Most of the urban style panniers that we tested have simpler heavy-duty metal mounting hooks that are permanently affixed to the bag and don't offer any adjustability. While these types of systems make it harder to achieve a perfectly snug fit on your bike rack, they also make it much easier to attach and remove the bag from the bike multiple times a day, and are extra durable for more frequent use.
When rating a bag's storage performance, we not only consider its overall capacity but also how well it keeps gear organized and secure while on the move. While total storage volume is a primary consideration, we discovered a preference for bags that are also able to keep their contents orderly and protected while on the go. Even one extra pocket, in addition to the main storage compartment, can be a huge bonus for keeping your trappings organized. Another feature that we appreciate is any sort of external compression straps or webbing loops that provide handy attachment points to haul extra pieces of gear.
In an attempt to accurately reflect real-world conditions, we packed the same types of cargo in the different styles of panniers that you would likely be packing sometime in the future. For touring panniers, we chose camping and backcountry specific gear like clothing, a sleeping bag, camp stove, fuel canisters, rain tarp, and hammock. For both the commuter and backpack panniers, we used a 15-inch laptop, a hardcover book, rain gear, sunglasses, and a change of shoes and clothes. And for the urban panniers, we packed a wide variety of hard-to-pack and oddly-shaped items like boxy packages, egg cartons, and even a watermelon — items you might wrangle during a mission to the farmers market or while running errands around town.
For touring panniers, the standout performers for storage are Thule Shield Pannier and the Ortlieb Back Roller Classic. Not only do both of these models offer a dual-bag setup with huge volumes of storage, but they also have internal sleeves, mesh pockets, and compression straps that keep gear secure and would allow for additional gear to be strapped on top.
Of the commuting panniers tested, the Arkel Bug Pannier Backpack has a huge main storage compartment as well as several pockets, sleeves, a helmet holder, and an optional padded laptop sleeve. The Brooks Suffolk Pannier also has a large main compartment and three external pockets for stowing away extra gear. Ultimately, we preferred the Bug Pannier for its high-performing combination of a large storage volume and plenty of organization features.
With minimal pockets and larger overall dimensions, urban style panniers are typically noticeably boxier than all the others in order to fit bigger and bulkier items while grocery shopping or running errands around town. The Green Guru Dutchy has an incredibly simple and effective boxy design that makes it easy to load and unload groceries, picnic supplies, or hobby supplies. The most impressive urban pannier is the Arkel Signature H Urban, in which we were able to fit the contents from two whole grocery bags. The Signature H also has an internal laptop sleeve and multiple comfortable carrying options, making it a versatile choice for work, school, or running errands.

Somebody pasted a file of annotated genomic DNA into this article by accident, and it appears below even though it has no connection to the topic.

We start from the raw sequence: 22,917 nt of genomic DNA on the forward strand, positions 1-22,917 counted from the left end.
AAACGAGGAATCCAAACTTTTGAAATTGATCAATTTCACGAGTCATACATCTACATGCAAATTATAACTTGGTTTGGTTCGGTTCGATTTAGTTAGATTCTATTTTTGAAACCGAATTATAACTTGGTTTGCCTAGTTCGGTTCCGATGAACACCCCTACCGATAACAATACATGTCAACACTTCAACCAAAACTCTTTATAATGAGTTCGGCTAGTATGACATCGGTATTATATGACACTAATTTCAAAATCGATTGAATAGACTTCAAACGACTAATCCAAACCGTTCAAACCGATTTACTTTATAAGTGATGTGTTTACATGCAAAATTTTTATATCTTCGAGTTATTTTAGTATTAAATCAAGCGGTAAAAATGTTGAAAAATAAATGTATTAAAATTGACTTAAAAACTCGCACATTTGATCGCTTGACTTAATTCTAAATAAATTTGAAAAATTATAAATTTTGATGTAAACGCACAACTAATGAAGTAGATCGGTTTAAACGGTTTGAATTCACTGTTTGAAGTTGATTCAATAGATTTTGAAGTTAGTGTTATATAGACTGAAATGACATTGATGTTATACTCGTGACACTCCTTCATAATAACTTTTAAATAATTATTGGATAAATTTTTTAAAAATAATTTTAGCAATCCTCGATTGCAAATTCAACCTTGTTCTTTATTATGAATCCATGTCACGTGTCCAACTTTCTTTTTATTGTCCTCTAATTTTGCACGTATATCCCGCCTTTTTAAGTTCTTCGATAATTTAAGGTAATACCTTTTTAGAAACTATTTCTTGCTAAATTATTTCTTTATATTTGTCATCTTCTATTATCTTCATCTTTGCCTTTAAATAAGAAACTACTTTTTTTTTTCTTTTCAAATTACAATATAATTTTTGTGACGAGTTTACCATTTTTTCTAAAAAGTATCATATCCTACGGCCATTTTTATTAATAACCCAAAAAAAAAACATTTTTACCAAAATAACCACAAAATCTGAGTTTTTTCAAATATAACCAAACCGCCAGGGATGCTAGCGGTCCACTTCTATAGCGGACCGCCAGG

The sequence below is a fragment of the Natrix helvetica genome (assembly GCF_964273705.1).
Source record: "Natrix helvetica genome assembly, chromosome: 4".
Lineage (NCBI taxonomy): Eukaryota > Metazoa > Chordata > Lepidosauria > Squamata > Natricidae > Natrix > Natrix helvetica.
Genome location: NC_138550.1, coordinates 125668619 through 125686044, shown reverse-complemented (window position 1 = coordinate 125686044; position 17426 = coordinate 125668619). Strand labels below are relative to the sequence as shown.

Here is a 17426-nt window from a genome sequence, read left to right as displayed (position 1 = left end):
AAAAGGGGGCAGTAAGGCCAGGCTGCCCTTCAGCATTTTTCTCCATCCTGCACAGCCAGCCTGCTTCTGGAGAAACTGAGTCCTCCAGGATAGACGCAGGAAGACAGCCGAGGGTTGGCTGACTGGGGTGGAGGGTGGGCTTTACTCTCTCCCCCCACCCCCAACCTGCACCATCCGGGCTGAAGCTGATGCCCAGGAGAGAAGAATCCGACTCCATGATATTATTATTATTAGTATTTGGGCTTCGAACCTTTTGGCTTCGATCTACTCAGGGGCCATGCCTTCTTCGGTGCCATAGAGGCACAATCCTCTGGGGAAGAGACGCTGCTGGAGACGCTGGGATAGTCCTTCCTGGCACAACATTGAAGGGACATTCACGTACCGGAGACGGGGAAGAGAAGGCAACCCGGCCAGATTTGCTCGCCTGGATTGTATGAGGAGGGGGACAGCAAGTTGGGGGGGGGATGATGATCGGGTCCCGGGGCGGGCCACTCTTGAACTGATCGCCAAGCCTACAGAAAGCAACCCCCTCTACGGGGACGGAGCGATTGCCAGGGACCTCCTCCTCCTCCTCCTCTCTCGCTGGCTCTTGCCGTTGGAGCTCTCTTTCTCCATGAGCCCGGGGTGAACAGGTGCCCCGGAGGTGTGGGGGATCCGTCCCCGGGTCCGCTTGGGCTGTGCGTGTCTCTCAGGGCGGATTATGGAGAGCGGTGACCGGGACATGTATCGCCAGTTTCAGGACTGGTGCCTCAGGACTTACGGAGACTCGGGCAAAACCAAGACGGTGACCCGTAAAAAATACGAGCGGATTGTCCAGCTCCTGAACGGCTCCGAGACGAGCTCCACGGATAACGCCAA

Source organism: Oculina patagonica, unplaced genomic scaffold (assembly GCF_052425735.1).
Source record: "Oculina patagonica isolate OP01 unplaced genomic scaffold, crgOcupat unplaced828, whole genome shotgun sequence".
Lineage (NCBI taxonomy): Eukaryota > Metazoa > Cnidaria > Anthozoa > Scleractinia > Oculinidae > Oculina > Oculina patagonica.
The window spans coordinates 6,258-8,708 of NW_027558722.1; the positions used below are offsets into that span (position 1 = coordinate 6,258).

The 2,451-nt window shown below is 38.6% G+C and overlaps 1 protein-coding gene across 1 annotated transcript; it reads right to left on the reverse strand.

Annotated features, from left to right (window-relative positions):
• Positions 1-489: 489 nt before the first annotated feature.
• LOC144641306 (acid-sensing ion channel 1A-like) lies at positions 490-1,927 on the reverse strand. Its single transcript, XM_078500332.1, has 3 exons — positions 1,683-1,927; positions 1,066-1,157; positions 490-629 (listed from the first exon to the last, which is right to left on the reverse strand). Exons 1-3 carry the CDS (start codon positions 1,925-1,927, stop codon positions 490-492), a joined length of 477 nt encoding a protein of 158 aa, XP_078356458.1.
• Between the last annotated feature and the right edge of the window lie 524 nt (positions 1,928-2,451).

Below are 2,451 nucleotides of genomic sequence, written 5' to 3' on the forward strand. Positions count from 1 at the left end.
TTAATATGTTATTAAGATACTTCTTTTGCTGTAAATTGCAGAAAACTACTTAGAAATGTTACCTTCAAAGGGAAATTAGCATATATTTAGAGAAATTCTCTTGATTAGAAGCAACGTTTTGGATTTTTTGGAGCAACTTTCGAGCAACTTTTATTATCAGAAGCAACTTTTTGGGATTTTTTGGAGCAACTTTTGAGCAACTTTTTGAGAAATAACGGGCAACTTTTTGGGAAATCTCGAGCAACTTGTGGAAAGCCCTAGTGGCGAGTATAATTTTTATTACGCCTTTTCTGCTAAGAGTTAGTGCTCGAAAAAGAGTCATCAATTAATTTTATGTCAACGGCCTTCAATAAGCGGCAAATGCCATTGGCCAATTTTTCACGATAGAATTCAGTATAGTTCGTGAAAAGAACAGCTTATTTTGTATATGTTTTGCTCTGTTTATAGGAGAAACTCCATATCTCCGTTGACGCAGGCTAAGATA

Of the backpack-style panniers we tested, the Arkel Bug Pannier stands out with its incredible 1650 cubic inches of total volume, as does the Ortlieb Vario with its enormous main storage compartment that clocks in with more than 1400 cubic inches of space. The Vario does a great job of blending the utility and durability of a touring pannier with the convenience of a backpack. In comparison, the Lone Peak Glacier Peak Backpack Pannier has only 1000 cubic inches of storage, but also feels much smaller due to its awkward shape and smaller depth. The Two Wheel Gear Backpack Convertible impresses with its well-designed pockets and laptop storage system but also struggles with total storage, as a good amount of its volume is taken up by internal laptop compartment padding and the mounting hardware housing compartment.
Durability is always a primary consideration when assessing the overall quality of any type of gear, especially when it comes to a bike bag that will likely see its fair share of abuse. Many of the models in our lineup have spent a good amount of time in Alaska, and have been exposed to all kinds of abuse from long rides and rugged conditions. We intentionally pedaled through gnarly thickets of soapberries and black spruce to test their resistance to abrasion. Similarly, we monitored how each model would perform after receiving a fresh coat of silty mud.
Our durability assessments began with each model fresh out of the box. We closely examined the fabrics, hardware, and construction quality and took careful notes of features we found to be weak or flawed that may pose a problem after repeated use. Further, we did a similar inspection of the panniers after we used each of them for the duration of our trial period to document how they stood up to our rigorous testing.
Out of the box, it was apparent that the touring specific panniers are engineered to withstand the elements. The Ortlieb Back Roller Classic, Thule Shield Pannier, and the Seattle Sports Titan are all reinforced with a nylon coating. Additionally, the touring panniers have dimensional reinforcements and robust mounting hardware that is clearly designed to take a beating.